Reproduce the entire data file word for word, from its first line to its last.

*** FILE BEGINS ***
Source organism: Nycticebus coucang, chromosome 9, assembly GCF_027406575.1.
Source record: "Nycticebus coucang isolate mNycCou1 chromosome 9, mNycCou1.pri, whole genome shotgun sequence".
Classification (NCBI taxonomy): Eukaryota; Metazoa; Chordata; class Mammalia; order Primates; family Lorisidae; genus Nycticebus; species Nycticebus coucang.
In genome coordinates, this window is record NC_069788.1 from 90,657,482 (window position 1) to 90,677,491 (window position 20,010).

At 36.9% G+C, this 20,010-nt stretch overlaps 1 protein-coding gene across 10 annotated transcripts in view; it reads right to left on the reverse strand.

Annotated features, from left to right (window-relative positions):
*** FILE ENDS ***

Source organism: Nycticebus coucang, chromosome 9, assembly GCF_027406575.1.
Source record: "Nycticebus coucang isolate mNycCou1 chromosome 9, mNycCou1.pri, whole genome shotgun sequence".
Classification (NCBI taxonomy): Eukaryota; Metazoa; Chordata; class Mammalia; order Primates; family Lorisidae; genus Nycticebus; species Nycticebus coucang.
In genome coordinates, this window is record NC_069788.1 from 90,657,482 (window position 1) to 90,677,491 (window position 20,010).

At 36.9% G+C, this 20,010-nt stretch overlaps 1 protein-coding gene across 10 annotated transcripts in view; it reads right to left on the reverse strand.

Annotated features, from left to right (window-relative positions):